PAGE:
However, I was two hours south of there in the Colorado Springs area, which is 2000 feet higher in elevation (a fact that I wasn’t aware of until later). I tuned into a local radio station which predicted up to 3 inches of snow that afternoon. Yikes! All I could do was hope to get through the area before it started, but no such luck. The flakes began falling slowly at first, but increased steadily, and the car thermometer registered a 10 degree drop in temperature (to the low 20’s).


It was the thing I feared the most, and here I was in Shannon’s car, not certain how to best deal with it. Wipers? I tried them, and they smeared the windshield so badly, I couldn’t see a thing (while driving about 65 mph… helpful!) I used the washer fluid squirters to clear the mess, but it was only momentary, and soon I was blind again. Windshield defroster? Check. Wipers on steady? Hmmm. I knew the car had some fancy windshield sensors, but how did they work? I squirted my way through the “blizzard”, praying that the fluid reservoir had enough to last me through my journey.


Thankfully, at some point north of Colorado Springs, the flakes dwindled away, and I was left with a filthy smear of salt and mud all over what had been a pristinely clean black car! But at least I could see through the clean spot that the wipers created.


Wending my way through downtown Denver, I remained on alert, as folks flew by me on the multilane interstate. This experience was not unlike my typical Houston one (on the “Katy 80”), but the difference was that I wasn’t sure where I was going, so I had to be careful to watch the signs.


When I finally rolled into Longmont (a little later than I had expected, thanks to the snow storm), I found partly cloudy skies and temperatures in the 40’s, just as had predicted. The first leg of my “leisurely” cross-country trip was now over, and I was grateful to be able to relax at last.


Still, despite the anxiety filled final two hours of it, and perhaps because I had made it safely through them, I savored my experience as quite the adventure! I loved the wide open spaces of Texas, the aforementioned geese, the amusing tumbleweeds bouncing along, the herds of pronghorn antelopes grazing in the tawny golden prairies, the full moon rising in the eastern sky (and setting at dawn over the Rockies) and the sight of the majestic, snow covered peaks.


But most of all, I loved seeing the smiling face of a much beloved daughter at the end of the trail, and that one experience alone was well worth the journey!

The End of a Perfect Day
January 6, 2009

When you come to the end of a perfect day,

And you sit alone with your thought,

While the chimes ring out with a carol gay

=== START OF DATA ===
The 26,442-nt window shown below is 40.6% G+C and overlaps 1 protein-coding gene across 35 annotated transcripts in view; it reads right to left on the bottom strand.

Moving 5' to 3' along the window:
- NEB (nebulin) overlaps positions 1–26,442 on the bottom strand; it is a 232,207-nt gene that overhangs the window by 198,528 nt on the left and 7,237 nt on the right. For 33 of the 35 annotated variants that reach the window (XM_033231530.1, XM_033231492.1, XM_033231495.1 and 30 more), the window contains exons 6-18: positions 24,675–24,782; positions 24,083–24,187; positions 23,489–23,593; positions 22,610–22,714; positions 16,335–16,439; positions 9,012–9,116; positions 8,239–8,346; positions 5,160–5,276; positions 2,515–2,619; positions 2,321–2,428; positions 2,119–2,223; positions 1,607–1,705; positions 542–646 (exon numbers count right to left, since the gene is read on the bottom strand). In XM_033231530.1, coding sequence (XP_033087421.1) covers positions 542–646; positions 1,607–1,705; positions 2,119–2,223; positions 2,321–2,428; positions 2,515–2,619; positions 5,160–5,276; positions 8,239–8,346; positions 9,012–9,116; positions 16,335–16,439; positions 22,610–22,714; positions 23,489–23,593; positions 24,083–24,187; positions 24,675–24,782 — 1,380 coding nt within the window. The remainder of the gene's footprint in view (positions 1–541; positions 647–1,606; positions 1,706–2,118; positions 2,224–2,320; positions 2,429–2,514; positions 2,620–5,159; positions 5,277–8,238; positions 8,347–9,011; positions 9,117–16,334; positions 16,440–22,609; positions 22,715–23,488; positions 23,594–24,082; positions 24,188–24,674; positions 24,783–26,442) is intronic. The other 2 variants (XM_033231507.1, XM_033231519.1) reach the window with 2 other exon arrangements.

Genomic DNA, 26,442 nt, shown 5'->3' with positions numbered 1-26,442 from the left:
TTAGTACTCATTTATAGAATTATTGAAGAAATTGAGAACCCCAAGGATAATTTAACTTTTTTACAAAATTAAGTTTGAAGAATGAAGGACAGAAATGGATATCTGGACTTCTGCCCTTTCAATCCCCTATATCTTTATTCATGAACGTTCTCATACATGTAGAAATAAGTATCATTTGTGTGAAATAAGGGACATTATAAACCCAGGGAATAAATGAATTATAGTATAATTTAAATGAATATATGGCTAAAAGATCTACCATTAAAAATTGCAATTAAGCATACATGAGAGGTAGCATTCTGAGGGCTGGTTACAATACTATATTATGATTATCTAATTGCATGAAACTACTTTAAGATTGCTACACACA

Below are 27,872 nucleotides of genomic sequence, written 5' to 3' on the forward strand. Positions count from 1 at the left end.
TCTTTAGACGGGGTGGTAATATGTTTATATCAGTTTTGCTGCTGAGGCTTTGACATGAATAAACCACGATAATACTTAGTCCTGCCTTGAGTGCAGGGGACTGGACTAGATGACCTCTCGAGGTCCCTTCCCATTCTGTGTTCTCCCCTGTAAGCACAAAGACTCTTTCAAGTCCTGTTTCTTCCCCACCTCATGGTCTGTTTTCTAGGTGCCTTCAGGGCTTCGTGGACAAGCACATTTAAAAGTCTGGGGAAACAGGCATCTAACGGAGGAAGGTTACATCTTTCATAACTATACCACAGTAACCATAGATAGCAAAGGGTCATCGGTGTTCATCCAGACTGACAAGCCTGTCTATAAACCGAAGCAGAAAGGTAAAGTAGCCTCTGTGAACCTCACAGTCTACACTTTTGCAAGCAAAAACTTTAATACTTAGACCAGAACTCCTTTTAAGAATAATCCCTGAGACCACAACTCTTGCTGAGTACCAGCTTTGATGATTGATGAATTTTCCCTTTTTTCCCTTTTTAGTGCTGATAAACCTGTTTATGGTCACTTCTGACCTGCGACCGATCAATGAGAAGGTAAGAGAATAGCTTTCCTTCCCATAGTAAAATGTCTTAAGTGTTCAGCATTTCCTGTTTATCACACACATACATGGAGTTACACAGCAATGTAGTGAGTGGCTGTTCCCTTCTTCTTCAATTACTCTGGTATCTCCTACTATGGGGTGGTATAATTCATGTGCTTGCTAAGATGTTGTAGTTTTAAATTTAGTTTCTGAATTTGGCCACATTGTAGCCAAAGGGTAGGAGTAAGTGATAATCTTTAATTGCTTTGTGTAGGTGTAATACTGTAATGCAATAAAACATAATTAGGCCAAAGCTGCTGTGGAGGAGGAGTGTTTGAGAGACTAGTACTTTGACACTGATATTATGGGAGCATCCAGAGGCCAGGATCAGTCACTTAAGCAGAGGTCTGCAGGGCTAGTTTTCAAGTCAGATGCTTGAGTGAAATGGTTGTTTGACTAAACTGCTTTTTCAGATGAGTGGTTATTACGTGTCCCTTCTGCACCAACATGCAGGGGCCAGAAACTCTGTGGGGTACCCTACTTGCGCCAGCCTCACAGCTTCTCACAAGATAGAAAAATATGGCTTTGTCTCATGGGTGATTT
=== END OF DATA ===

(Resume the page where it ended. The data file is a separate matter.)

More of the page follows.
For the joy that the day has brought…

-Carrie Jacobs Bond (1910)


It was just an ordinary Monday, the kind that involves doing laundry all day. But it was also a day that had nothing at all written on the calendar page, which was a good thing, because the weather outside was cold, raw and damp. And so I stayed home all day, did the aforementioned laundry and finished writing my Christmas thank you notes. That, in and of itself, was a cause to celebrate, because it meant that Christmas was now officially “put away” right in time for Epiphany when the wise men made their appearance!


What made the day seem so perfect? It was a comment made yesterday by my friend, Jennifer. Jennifer is a busy mother of two toddler boys, the cutest little fellows ever. Both are blond headed, but one has dark eyes like his dad, the other blue like his mom, with dimples galore. One funny story involves the older one who was sitting behind me in church recently with his dad (while Mom sang with the youth choir we both work with). The minister asked the rhetorical question, “Why do we give gifts to people?” and before we knew it, here came a loud reply from the pew behind me, “BECAUSE…” (at which point Dad’s hand was clapped over son’s mouth).


But I digress. Jennifer and I were comparing notes on our identical black Jettas which happened to be parked near each other during choir practice on Sunday. I explained that it was actually Shannon’s car, and that I was going to have to drive it for two days up to CO and then trade it for my car and drive home for another two days. Jennifer said, “Oh! That sounds like such a wonderful trip!”


I hadn’t exactly thought of it that way, but she went on to explain that the concept of being alone in a car/hotel for four whole days/nights sounded like heaven to her. Obviously she hardly ever has any time alone, and would treasure some. I remember those days, and when I thought back to them, I realized that my day today is one that Jennifer would love to have! It was just perfect.